Hey, you wanna can of worms? Elizabeth Becker, journalist and long-time Cambodia watcher, including author of When the War Was Over, recently opened one, when she criticized the new draft NGO law in Cambodia, shortly to become, in all likelihood, enacted law. In that letter, titled, “Silencing Cambodia’s Honest Brokers,” she identifies NGOs as among the last of Cambodia’s ‘honest brokers,’ and places the entire story in the somewhat personal framework of her witness to the important Paris Peace Agreement.
Howdy, readers. I’ve been in the great Cascade Mountains of Washington State, and far from the internet. But I’m back now, working on my manuscript (yes, really), and trying to keep households and students from imploding (sort of). While I was gone, a lot of important things happened. Here are some of them!
Over at Slate magazine, Ken Silverstein does an excellent job skewering the self-serving culture of the NGO elites who rule Cambodian in tandem (and not a friendly one) with the CPP. It won’t be news to anyone who’s ever lived in the ‘Bodge, but it’s a good refresher. Go read.
Meanwhile, the Closing Order from the Extraordinary Chambers of the Courts of Cambodia (ECCC, aka the Khmer Rouge Tribunal) has been released, and the media are starting to talk about Brother Number Two, Nuon Chea, again. Here’s an article in the Guardian from the redoubtable Thet Sambath, the Cambodian journalist responsible for the most important film on the Khmer Rouge made, Enemies of the People. Enemies of the People is available on DVD now – buy it, watch it. Learn. As a different article said, it’s like watching a documentary on the Nazi Genocides narrated by the bad guys.
Also, there was a fascinating, important election in Thailand, which could have enormous implications (hopefully and likely positive ones) for Cambodia. We’ll see, but the upshot is that Thailand just elected its first female Prime Minister, Yingluck Shinawatra, and the army has indicated that it will respect the results.
Also, important economic news out of Cambodia. Rice exports quadrupled, which is good for business, but should make Cambodian nationals nervous, since food security is getter worse every year. Cambodia experienced a 6.5% rise in food prices over the last year. Food security analysts point out that other countries have experienced 20% rises, and call that stable. Tell that to the peasants. If they’re interested in eating meat, prices are at least double the rise of general food increases:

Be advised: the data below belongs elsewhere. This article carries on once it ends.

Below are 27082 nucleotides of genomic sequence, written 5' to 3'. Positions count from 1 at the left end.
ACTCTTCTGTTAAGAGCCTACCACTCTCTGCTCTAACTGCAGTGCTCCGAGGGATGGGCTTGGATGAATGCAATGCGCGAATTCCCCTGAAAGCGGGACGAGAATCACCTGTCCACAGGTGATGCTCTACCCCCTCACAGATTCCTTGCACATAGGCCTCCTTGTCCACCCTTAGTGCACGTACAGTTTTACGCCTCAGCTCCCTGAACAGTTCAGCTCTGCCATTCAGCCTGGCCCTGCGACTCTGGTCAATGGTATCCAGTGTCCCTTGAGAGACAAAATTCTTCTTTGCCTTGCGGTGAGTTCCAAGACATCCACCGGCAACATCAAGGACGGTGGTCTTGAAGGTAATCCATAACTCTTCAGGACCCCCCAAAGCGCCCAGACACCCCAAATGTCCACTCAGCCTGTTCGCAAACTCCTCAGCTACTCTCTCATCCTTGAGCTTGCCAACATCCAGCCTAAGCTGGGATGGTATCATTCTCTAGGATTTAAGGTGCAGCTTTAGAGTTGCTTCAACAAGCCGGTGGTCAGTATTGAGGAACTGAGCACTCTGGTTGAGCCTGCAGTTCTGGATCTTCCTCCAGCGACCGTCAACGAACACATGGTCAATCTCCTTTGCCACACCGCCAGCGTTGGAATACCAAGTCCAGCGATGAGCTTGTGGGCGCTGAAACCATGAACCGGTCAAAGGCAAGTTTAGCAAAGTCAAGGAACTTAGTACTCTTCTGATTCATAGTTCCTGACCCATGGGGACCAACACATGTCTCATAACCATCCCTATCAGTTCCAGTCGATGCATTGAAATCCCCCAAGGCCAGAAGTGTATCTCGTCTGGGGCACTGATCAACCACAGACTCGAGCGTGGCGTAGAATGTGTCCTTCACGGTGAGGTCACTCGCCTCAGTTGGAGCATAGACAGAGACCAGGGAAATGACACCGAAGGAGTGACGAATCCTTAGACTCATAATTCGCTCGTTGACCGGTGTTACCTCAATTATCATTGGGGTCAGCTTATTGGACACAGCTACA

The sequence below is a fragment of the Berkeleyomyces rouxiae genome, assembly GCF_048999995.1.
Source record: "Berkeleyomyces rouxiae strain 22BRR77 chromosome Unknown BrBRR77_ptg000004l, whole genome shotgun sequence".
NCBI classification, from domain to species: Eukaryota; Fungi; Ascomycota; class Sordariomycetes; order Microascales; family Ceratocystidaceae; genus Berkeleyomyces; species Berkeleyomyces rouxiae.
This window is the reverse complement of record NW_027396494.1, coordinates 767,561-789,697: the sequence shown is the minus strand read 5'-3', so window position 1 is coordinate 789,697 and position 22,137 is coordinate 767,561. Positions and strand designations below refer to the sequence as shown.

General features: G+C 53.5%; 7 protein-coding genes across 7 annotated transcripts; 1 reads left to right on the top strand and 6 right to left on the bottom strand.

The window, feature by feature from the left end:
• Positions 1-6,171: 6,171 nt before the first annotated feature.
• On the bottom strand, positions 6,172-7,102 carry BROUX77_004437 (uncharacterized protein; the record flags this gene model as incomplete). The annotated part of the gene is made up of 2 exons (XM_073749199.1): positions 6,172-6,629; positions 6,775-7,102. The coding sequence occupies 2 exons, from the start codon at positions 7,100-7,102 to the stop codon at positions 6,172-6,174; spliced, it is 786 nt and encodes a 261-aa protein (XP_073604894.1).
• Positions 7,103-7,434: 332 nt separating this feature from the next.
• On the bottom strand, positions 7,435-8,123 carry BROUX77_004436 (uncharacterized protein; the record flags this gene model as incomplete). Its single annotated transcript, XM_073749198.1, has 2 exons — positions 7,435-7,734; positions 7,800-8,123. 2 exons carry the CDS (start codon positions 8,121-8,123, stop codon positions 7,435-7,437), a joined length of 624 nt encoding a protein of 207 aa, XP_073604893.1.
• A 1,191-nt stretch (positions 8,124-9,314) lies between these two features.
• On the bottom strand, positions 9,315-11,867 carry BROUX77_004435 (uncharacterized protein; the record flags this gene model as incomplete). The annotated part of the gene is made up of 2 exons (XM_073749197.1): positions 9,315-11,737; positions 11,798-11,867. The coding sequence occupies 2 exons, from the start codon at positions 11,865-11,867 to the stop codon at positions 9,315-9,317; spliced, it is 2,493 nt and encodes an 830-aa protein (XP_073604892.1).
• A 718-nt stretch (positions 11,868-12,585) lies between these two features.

In the first six months of 2011, beef has increased some 12.07 percent to 26,000 riel a kilogramme, smoked fish has seen a 22.63 percent increase to 16,800 riel, and pork has climbed 25.37 percent to 21,800 riel on Phnom Penh markets, the Commerce Ministry’s daily report on Friday showed.
As for the manufacturing sector, the Garment Manufacturer’s Association of Cambodia (GMAC) predicts a thirty percent rise in exports this year, while the anti-union draft law is receiving unified opposition from the unions. Meanwhile, primitive accumulation proceeds apace, with the cruelty in evidence, for example, in the repeated destruction of the shelters of already-evicted villagers from the notorious Dey Krahom collective.
The end of the semester got away from me folks, which means that today’s Sounding Cambodia will consist of a lot of links, videos, and topics, with minimal commentary. Lots of important stuff in there, though. Go read!
- Sand mountains during Khmer New Year (Video)
- Cash pledges from politicians – exactly what is going on?
- Violence against Cambodian Labor by the government
- Interviews with Rich Garella of Who Killed Chea Vichea?
- Nuon Chea and Cases 002 and 003 in the Extraordinary Chambers/Khmer Rouge Tribunal
- Would you like some Borax with your Cambodian food? Formalin? You’re welcome.
- Tiny Toones NGO – “Hey Babe” video.
- Cambodian Rice Exports to the Philippines
- Judy Ledgerwood’s awesome Summer ethnography school in Cambodia
- Damned Dams and their impacts on damned-near everything; an article in Critical Asian Studies by Ian Baird
- Book Review of Constance Wilson’s edited volume on the Middle Mekong River Basin
- Thai Politics – an election primer from Duncan McCargo
I’ve started a new practice here on Imagining the Real World. I’ve always used the “Sounding” tag to indicate a group of links to other internet-materials that are associated with each other by a particular subject matter: Cambodia, Buddhism, The Academy, Religious Studies, etc., etc.
However, starting today, I’m going to assign specific days of the week to specific topics. While some will come and go for the current period, Mondays will be my chance to Sound Off on links related to Cambodian Topics, Wednesday will look at Buddhism, and Friday will look at Religious Studies.
So, what’s on tap for the first thusly-organized Sounding on Cambodia?: Khmer Martial Arts (Bradal Serey), Expats and Global Apartheid, the online publication of sections of the Astrological Yearbook for the Khmer New Year (comin’ up, comin’ up!), a new website on Khmer Manuscripts (huzzah!), Border conflict with Thailand, Draft Laws on NGOs and Unions, and the implosion of the Sam Rainsy Party.